Photo by: Q. Burdette
Dance Mogul: What inspired you to start dancing?
Phil: There are multiple people who inspired me – Fred Astaire, The King And I, Michael Jackson, Aaliyah – but the video that finally made me beg my mom to take me to a dance class was “Baby One More Time”.
Dance Mogul: How did you develop a work ethic to train?
Phil: My very first dance class was with Wade Robson at Millennium Dance Complex. Being in the room with the “elite” of my generation is where I learned the true class taking etiquette and focus. After that first class, I was hooked, I auditioned for the Junior Company that they were building at the time, was accepted into the program and started training 70-80+ hours a week. I owe a lot of my work ethic and respect to class talking to my two teachers Annalisia Simone and Erika Diaz. They were both no-nonsense teachers who instilled that in every one of their dancers.
Phil Collins performing with Lady Gaga
Dance Mogul: When was your big break?
Phil: My first gig was Rihanna at the NRJ Awards. I had just turned 18, was booted out of a scholarship program and had only signed with Clear Talent Group two weeks prior to the audition for this job. I made it to the very end, called my mom crying afterward feeling so honored to have made it that far (I mean I was in a room with Bryan Tanaka, Julius Law, Hamza, Steelo, Flii, Legacy, Moi… TINA LANDON!)…and then waited, and waited, and waited. I kept calling my agency asking if they had heard, until one really late night, my agent calls and was like “Oh hey, you’re going to France with Rihanna by the way”.
Dance Mogul: What have been some of your memorable moments on stage?
Phil: Definitely the Rihanna experience. The Whole Fanny Pak experience on America’s Best Dance Crew. Doing the VMA’s with Lady Gaga as Joe Calderon. My first time entering the SNL soundstage. Choreographing and dancing for Weird Al Yankovich.
Dance Mogul: Based on your experience now what would you tell your younger self?
Phil: DO NOT GET DISCOURAGED! There is a place for everyone in this industry and what you have to offer is SPECIAL!
Dance Mogul: What is it like dancing for major artists on a regular basis?
Phil: Truthfully, my career has never been about the artists I’m performing with, they are people sharing their talent as much as you are a person sharing your talent. BUT! There is literally no better feeling than performing in front of thousands of people. That feeling never gets old.
Dance Mogul: What was it like to perform in big productions in 2016?
Phil: 2016 was a huge year – if I had one word to describe the work I did this year I would use “rewarding”. I was the assistant choreographer and a dancer on season 1 of The Maya & Marty show, which was by far one of my most incredible career moments. Getting to work so closely with comedic geniuses and being able to work next to Mr. James Alsop and watching how he handles choreography situations and directions were truly some of the most invaluable information I have ever received. I carried everything I learned on that job into the other gigs I was on throughout the year. Having that information boosted my confidence by 10, and allowed me to really relish in the opportunities I was being given.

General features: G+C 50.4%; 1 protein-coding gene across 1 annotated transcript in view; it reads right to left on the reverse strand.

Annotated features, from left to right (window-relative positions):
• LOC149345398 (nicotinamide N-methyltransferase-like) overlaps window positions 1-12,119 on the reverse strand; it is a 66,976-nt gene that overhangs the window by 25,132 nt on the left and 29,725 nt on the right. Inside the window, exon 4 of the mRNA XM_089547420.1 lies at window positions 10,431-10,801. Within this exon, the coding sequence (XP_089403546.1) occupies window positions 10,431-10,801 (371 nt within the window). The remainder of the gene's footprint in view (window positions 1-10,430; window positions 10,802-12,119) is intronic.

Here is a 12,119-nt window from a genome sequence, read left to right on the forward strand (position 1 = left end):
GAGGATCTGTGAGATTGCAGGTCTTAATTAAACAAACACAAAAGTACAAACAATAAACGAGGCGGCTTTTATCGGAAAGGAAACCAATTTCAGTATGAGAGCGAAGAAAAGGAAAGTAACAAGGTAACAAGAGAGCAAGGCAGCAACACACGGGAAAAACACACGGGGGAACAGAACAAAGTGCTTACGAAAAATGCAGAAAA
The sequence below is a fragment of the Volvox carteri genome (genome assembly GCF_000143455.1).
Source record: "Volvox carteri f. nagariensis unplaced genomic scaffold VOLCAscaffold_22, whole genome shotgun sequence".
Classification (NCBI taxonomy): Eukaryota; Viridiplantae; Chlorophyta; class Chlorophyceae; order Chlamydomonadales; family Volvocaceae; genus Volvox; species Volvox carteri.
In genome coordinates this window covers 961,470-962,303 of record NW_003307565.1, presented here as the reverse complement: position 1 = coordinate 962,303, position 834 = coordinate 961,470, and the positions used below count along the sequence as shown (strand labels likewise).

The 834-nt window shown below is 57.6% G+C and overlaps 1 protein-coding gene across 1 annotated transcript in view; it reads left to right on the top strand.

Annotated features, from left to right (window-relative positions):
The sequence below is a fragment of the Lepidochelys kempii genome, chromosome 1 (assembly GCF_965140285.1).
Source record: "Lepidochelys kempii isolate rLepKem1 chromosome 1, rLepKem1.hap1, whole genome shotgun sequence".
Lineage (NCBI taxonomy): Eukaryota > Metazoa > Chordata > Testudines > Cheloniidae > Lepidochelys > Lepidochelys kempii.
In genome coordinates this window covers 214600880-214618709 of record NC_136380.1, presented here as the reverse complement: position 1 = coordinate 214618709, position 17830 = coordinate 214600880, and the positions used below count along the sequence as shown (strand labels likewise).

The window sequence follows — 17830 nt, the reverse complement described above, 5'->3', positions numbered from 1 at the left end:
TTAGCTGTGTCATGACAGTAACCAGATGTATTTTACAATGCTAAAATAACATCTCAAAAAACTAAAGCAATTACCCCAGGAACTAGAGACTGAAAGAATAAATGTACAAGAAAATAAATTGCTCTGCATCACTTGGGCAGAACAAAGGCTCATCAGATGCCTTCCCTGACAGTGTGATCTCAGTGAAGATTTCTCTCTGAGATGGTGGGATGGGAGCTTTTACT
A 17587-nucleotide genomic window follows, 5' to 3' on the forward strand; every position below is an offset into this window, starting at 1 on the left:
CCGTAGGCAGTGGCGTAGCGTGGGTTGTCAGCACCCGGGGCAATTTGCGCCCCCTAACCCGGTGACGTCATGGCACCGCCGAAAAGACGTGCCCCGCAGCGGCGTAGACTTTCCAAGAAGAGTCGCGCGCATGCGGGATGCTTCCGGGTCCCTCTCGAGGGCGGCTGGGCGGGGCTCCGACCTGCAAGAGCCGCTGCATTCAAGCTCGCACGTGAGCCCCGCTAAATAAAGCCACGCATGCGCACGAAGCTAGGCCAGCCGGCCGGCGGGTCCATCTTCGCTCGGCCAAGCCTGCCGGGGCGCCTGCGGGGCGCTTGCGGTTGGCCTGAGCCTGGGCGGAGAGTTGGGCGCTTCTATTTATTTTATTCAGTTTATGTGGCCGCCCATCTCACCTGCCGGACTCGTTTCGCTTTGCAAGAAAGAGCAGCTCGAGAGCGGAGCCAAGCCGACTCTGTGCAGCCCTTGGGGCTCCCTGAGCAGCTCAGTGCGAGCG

Dance Mogul: Where do you see your dance brand in the next 10yrs and how would you like to help empower the dance community?
Phil: I see my dance brand transitioning into the PR, marketing, and branding realm. While I am a junkie for the performance aspect of the dance world, my true passion hangs in the creation stage. I love conceptualizing themes, building the world around that theme, and creating a movement around a new piece. As I pursue a Communications degree, I realize there are so many ways that companies and dancers themselves are underutilizing their brands. Dance is such a HUGE part of advertising these days, yet we still don’t get the recognition or the career wave that other areas of entertainment have. I’m learning how to create the correct buzz to ensure that a dancer/company stay’s busy and talked about so that the dance community can continue to thrive.
Dance Mogul: What advice do you have for the younger generation of dancers?
Phil: THERE ARE SO MANY OPPORTUNITIES! Los Angeles is not the only place professional dance exists. I moved to NY two years ago, and have worked more on the East Coast than the entire time I was a Los Angeles resident. Also, the international dance market is BOOMING! Asia has SO many performances and teaching opportunities, India has such a craving for western style dance, Europe has their own commercial dance markets, Australia has a massive theater market….you can dance any and everywhere! ALSO – stay in school! I know I know, I was one of those people who just knew I was going to make it in the commercial/professional world, and I am beyond pleased with my successes and being able to cross off all of my bucket list moments, BUT I have always had this desire for an education. Like I had stated above, I see my dance brand moving into the marketing/PR world; now, as I’m closing in on 30, I am finally pursuing this goal. The performance and teaching opportunities are not possible without the behind the scenes team. There would be zero dance jobs without people putting them together and marketing them.
Phil Collins performing with Selena Gomez
Dance Mogul: Is there anyone you would like to thank
Phil: First of all, Mom. There would be no career had she not dropped everything to take me to class and focus all of her attention on my training. Erika Diaz and Annalisia Simone, my dance mom’s, who took this ridiculously uncoordinated teen and gave him a purpose. And Tina Landon/Laurie Ann Gibson who both chewed me out in rehearsals with some of the best information I could have ever received.